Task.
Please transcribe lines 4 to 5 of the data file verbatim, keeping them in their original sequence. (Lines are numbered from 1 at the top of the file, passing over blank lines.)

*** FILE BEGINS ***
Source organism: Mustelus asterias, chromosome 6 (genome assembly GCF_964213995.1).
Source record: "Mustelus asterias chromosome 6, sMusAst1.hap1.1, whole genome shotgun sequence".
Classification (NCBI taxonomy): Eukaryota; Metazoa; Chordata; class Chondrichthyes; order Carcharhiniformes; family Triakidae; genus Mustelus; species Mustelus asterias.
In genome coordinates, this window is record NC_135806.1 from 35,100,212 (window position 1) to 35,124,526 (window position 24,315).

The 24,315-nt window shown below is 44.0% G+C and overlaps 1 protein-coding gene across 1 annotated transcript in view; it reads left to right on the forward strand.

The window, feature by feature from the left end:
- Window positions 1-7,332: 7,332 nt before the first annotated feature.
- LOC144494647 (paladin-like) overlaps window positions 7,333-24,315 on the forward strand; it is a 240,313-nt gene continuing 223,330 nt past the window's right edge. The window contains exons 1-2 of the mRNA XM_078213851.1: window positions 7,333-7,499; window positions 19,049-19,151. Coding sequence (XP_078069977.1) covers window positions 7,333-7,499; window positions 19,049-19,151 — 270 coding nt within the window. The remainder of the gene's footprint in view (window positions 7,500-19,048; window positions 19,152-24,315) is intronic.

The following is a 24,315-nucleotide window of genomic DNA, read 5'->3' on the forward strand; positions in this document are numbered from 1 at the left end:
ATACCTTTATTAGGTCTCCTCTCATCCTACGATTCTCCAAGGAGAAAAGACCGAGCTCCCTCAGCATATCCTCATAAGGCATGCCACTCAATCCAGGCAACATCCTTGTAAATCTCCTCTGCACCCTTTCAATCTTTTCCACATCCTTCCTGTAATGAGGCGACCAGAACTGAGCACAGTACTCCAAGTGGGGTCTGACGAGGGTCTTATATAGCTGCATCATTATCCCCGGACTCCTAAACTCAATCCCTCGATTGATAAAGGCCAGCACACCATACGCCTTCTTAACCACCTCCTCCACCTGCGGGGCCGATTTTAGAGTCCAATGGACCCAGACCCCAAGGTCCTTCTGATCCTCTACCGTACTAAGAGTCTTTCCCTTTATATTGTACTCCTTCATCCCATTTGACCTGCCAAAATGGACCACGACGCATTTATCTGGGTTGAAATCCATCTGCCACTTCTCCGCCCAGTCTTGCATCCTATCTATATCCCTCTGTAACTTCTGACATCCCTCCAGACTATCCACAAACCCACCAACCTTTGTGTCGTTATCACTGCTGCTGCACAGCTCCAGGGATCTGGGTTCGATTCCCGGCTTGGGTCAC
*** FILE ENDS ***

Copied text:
In genome coordinates, this window is record NC_135806.1 from 35,100,212 (window position 1) to 35,124,526 (window position 24,315).

The 24,315-nt window shown below is 44.0% G+C and overlaps 1 protein-coding gene across 1 annotated transcript in view; it reads left to right on the forward strand.